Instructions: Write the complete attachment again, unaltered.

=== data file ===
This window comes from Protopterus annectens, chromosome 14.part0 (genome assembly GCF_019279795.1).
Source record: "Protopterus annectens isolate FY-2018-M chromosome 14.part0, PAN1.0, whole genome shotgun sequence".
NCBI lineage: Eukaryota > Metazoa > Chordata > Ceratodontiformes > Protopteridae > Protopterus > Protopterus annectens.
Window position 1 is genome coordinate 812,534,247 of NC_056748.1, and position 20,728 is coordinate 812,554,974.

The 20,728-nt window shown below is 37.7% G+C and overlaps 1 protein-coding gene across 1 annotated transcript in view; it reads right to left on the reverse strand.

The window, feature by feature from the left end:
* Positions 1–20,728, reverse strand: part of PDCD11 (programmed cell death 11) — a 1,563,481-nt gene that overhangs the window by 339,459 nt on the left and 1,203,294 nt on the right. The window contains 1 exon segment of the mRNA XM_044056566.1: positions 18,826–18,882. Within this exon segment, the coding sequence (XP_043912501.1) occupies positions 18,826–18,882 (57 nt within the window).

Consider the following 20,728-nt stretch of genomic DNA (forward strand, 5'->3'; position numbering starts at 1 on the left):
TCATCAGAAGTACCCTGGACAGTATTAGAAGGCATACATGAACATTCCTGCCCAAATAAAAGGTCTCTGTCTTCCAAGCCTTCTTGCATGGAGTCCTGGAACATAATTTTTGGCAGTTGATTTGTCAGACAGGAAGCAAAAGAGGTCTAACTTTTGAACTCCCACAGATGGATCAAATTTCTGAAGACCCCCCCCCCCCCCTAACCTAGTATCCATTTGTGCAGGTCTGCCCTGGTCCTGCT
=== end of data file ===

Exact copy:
This window comes from Protopterus annectens, chromosome 14.part0 (genome assembly GCF_019279795.1).
Source record: "Protopterus annectens isolate FY-2018-M chromosome 14.part0, PAN1.0, whole genome shotgun sequence".
NCBI lineage: Eukaryota > Metazoa > Chordata > Ceratodontiformes > Protopteridae > Protopterus > Protopterus annectens.
Window position 1 is genome coordinate 812,534,247 of NC_056748.1, and position 20,728 is coordinate 812,554,974.

The 20,728-nt window shown below is 37.7% G+C and overlaps 1 protein-coding gene across 1 annotated transcript in view; it reads right to left on the reverse strand.

The window, feature by feature from the left end:
* Positions 1–20,728, reverse strand: part of PDCD11 (programmed cell death 11) — a 1,563,481-nt gene that overhangs the window by 339,459 nt on the left and 1,203,294 nt on the right. The window contains 1 exon segment of the mRNA XM_044056566.1: positions 18,826–18,882. Within this exon segment, the coding sequence (XP_043912501.1) occupies positions 18,826–18,882 (57 nt within the window).

Consider the following 20,728-nt stretch of genomic DNA (forward strand, 5'->3'; position numbering starts at 1 on the left):
TCATCAGAAGTACCCTGGACAGTATTAGAAGGCATACATGAACATTCCTGCCCAAATAAAAGGTCTCTGTCTTCCAAGCCTTCTTGCATGGAGTCCTGGAACATAATTTTTGGCAGTTGATTTGTCAGACAGGAAGCAAAAGAGGTCTAACTTTTGAACTCCCACAGATGGATCAAATTTCTGAAGACCCCCCCCCCCCCCTAACCTAGTATCCATTTGTGCAGGTCTGCCCTGGTCCTGCT